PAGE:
Archives for December 2016


Scandals over drug abuse in sports have been prevalent in recent times.  Cheating with performance-enhancing drugs (PEDs) has, for example, brought down some of the best home-run sluggers in Major League Baseball, famous Ultimate Fighting Championship warriors, world-class cyclers, and Olympic track and field competitors.

In North America horse racing, the second-place finisher in the 2016 Breeders’ Cup Sprint was disqualified over a failed steroid test, provoking calls for change, particularly with respect to out-of-competition testing.

People who truly care about horse racing are strongly in favor of improved drug-testing policies and procedures that will enhance the sport’s integrity, especially among bettors.  But expectations about the outcomes should be optimistic yet tempered with a healthy dose of realism. There is no panacea and ridding a sport of drug abuse is an elusive moving target.

Consider what George Karl, who coached six National Basketball Association teams during his career and has written a book about his experiences–titled “Furious George:  My Forty Years Surviving Divas, Clueless GMs, and Poor Shot Selection”–has to say about drug abuse in the NBA:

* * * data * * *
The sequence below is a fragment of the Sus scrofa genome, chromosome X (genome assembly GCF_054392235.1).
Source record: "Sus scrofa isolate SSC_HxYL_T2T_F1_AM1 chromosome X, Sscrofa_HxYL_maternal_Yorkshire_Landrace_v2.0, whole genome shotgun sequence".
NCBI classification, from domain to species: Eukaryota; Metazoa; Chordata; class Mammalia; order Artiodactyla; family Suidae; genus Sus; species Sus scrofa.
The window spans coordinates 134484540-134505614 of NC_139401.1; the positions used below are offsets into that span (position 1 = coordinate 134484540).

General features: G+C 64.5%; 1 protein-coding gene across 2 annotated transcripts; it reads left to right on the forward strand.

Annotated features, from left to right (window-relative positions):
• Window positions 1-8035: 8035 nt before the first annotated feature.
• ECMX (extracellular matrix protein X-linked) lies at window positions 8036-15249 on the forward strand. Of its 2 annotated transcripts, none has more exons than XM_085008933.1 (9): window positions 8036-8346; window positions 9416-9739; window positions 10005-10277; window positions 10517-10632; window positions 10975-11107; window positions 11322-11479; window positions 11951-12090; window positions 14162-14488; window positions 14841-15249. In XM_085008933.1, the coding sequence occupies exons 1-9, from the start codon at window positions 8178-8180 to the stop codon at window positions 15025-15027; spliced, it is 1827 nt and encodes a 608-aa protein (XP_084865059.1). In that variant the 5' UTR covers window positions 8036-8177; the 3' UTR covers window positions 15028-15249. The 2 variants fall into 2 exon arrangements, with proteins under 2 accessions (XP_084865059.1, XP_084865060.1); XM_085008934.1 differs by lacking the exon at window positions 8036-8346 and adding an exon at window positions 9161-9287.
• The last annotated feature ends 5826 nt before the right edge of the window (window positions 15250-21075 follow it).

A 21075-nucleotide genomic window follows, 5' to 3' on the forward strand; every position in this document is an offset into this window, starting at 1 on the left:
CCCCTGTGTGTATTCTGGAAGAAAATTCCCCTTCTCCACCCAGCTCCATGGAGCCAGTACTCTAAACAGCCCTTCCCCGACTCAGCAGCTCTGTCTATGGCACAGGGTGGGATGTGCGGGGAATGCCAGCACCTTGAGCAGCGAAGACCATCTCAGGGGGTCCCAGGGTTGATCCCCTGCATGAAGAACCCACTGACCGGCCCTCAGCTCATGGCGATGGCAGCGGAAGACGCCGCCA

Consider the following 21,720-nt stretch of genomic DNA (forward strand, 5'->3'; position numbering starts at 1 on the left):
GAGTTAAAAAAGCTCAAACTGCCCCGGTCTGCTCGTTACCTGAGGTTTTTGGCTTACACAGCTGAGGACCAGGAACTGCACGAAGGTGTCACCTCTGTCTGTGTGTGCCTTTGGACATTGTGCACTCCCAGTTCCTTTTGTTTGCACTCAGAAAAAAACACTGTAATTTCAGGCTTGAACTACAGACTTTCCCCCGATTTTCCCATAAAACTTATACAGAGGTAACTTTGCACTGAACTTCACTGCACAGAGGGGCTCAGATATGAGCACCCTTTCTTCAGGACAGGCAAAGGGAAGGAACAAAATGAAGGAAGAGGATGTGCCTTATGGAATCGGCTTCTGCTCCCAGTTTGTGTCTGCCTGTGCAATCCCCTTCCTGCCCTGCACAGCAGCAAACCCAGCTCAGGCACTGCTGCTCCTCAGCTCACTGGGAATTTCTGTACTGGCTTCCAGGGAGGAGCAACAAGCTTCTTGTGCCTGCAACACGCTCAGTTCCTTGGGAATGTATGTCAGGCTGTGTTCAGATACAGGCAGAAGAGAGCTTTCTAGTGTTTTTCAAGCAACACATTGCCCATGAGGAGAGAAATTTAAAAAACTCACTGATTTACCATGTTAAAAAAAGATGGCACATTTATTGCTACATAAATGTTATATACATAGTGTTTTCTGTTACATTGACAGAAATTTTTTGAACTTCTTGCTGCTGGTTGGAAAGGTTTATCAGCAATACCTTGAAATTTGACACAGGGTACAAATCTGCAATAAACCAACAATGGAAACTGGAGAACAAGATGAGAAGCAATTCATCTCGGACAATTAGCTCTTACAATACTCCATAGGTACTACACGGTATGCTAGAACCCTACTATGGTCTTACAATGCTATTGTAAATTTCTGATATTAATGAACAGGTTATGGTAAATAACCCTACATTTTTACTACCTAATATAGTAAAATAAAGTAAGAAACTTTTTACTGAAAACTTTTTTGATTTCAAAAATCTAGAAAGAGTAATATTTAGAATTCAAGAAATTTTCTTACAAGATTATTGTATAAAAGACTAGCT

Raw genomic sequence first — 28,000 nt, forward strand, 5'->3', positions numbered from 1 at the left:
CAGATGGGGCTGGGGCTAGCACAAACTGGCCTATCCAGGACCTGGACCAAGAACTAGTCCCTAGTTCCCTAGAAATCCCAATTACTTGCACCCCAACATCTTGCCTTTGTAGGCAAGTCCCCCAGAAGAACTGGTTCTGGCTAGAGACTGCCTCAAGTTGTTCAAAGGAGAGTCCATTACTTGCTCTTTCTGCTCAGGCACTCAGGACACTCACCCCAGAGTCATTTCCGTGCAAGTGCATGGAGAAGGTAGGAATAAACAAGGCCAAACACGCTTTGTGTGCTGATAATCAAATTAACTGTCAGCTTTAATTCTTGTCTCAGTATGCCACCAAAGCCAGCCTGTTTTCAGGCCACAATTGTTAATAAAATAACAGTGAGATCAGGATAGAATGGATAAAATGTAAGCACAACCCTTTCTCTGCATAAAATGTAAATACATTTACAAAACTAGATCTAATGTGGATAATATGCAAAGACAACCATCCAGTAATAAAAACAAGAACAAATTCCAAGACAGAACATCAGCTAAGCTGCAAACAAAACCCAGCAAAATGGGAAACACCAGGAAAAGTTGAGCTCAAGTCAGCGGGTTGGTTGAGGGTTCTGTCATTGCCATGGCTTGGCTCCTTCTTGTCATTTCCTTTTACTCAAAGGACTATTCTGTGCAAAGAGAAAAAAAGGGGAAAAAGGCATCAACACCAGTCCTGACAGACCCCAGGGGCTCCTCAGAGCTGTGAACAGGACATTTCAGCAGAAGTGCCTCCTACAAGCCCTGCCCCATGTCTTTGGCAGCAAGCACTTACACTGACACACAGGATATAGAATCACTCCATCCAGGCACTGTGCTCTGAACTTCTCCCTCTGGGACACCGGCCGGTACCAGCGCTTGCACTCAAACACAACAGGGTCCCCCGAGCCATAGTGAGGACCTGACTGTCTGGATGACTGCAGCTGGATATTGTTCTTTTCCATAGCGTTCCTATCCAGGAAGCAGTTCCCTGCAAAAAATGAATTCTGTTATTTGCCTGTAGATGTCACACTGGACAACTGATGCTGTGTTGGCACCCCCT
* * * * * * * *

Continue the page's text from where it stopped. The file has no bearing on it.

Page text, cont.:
“We’ve got a more thorough drug-testing program than the NFL or MLB, which we always brag about.  But we’ve still got a drug issue, though a different one than thirty years ago.  And this one bothers me more than the dumbasses who got in trouble with recreational drugs.

I’m talking about performance-enhancing drugs—like steroids, human growth hormone, and so on.  It’s obvious some of our players are doping.  How are some guys getting older—yet thinner and fitter?  How are they recovering from injuries so fast?  Why the hell are they going to Germany in the off-season?  I doubt it’s for the sauerkraut.

More likely it’s for the newest, hard-to-detect blood boosters and PEDs they have in Europe.  Unfortunately, drug testing always seems to be a couple steps behind drug hiding.  Lance Armstrong never failed a drug test.  I think we want the best athletes to succeed, not the biggest, richest cheaters employing the best scientists.  But I don’t know what to do about it.”

As in the NBA, it is a given that cheaters in horse racing will always be searching for creative ways and new PEDs to thwart drug testing.  This, of course, should be an incentive for state-of-the-art in-competition testing and out-of-competition testing.  Alas, the money required to do so is not always available to state horse racing commissions.  Thus George Karl’s admission that “I don’t know what to do about [drug cheating in the NBA]” also, to a large extent, plagues horse racing officials.

Copyright © 2016 Horse Racing Business


Last Sunday, December 18, Chris Boswell of the Pittsburgh Steelers kicked six field goals in his team’s win over the Cincinnati Bengals.  Three days later, he found a note from the NFL taped to his locker ordering him to report “ASAP” for a random drug test, the second time he has been tested this season.  Boswell soon tweeted to his thousands of followers “Random drug test” and the test was later reported on